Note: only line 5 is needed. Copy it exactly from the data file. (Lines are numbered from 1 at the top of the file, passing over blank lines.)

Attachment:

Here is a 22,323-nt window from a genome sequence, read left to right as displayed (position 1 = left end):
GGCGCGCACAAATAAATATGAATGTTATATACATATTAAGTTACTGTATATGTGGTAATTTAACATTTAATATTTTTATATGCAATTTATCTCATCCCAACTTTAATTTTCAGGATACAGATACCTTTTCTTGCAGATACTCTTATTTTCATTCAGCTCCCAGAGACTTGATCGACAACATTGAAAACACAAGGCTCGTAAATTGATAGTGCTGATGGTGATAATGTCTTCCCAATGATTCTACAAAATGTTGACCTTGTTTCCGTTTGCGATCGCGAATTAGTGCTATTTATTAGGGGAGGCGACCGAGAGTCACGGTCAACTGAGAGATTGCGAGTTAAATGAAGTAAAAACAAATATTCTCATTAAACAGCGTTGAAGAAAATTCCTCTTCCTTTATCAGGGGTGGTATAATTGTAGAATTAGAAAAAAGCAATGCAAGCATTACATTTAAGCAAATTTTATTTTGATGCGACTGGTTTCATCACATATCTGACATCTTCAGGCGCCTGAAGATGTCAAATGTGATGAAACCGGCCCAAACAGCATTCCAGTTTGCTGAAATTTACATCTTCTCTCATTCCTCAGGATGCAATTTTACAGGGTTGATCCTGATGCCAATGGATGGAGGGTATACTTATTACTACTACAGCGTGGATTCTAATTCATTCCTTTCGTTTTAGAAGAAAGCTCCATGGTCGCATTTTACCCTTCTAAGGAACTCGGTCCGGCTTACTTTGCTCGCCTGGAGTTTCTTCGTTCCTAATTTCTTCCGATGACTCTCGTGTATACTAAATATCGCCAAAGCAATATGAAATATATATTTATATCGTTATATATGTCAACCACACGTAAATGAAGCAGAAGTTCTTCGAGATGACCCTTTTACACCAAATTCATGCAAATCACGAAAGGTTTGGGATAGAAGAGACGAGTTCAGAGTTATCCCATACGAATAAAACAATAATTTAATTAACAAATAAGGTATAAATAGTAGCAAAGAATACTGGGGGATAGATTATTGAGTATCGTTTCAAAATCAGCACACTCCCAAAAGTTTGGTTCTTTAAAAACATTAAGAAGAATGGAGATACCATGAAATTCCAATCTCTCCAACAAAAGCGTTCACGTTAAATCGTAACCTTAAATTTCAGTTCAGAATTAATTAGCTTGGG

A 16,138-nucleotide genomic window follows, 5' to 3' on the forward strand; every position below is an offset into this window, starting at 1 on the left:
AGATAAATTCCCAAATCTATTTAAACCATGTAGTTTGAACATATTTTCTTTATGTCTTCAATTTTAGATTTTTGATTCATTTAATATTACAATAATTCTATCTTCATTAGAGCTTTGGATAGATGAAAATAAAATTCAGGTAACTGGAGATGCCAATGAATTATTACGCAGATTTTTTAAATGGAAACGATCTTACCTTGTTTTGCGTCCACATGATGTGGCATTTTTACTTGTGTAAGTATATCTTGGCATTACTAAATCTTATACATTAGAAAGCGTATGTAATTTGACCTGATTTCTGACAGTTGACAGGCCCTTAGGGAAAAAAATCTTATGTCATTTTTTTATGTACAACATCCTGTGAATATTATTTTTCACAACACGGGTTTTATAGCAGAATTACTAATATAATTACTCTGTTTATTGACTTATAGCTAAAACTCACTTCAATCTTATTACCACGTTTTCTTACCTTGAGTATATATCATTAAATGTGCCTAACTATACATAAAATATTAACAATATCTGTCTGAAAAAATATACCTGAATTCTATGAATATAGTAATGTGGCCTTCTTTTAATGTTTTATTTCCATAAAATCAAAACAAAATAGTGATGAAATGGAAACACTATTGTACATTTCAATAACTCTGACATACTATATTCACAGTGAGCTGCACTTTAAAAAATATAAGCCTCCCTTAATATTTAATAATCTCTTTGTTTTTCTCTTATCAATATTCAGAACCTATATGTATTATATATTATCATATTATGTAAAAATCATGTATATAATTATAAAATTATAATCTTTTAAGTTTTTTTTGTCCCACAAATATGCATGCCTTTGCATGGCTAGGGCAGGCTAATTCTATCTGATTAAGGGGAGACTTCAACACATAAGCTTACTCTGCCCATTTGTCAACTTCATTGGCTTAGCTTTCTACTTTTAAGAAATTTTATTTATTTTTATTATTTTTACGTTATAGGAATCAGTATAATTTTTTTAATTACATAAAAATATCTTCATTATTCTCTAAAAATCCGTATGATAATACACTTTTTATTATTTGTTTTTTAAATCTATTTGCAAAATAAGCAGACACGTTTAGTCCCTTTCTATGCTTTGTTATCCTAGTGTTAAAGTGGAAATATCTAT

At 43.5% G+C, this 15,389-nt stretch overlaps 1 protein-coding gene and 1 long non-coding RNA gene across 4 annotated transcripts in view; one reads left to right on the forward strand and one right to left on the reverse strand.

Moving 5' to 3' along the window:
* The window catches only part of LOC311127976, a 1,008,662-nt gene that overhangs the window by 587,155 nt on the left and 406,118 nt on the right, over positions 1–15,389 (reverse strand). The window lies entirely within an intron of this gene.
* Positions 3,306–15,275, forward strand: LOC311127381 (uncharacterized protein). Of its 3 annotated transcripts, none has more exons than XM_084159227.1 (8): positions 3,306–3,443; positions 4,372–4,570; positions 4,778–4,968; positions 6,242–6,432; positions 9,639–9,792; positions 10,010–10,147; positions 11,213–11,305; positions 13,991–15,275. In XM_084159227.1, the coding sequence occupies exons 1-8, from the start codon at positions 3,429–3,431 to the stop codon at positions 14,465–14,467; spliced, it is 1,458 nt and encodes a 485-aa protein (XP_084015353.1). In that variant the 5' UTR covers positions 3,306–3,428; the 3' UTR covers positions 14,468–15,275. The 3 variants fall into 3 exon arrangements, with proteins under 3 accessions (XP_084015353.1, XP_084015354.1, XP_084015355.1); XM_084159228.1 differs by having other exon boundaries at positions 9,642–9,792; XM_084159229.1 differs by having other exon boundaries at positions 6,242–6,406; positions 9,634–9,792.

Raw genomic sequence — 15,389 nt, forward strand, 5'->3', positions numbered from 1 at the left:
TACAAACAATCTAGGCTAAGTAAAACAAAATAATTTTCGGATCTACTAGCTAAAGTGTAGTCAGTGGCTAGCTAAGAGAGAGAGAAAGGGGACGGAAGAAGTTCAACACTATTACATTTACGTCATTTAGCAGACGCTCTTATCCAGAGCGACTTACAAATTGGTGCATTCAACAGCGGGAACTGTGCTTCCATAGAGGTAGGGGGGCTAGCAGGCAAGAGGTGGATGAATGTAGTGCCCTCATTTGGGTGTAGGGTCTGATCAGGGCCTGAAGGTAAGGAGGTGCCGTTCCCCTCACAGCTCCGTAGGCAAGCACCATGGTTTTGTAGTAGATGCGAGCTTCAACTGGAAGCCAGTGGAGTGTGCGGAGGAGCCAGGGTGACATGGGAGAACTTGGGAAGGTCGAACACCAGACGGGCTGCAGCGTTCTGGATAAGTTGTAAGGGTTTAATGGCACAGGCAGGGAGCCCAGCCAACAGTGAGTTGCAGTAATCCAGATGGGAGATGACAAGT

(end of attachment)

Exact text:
At 43.5% G+C, this 15,389-nt stretch overlaps 1 protein-coding gene and 1 long non-coding RNA gene across 4 annotated transcripts in view; one reads left to right on the forward strand and one right to left on the reverse strand.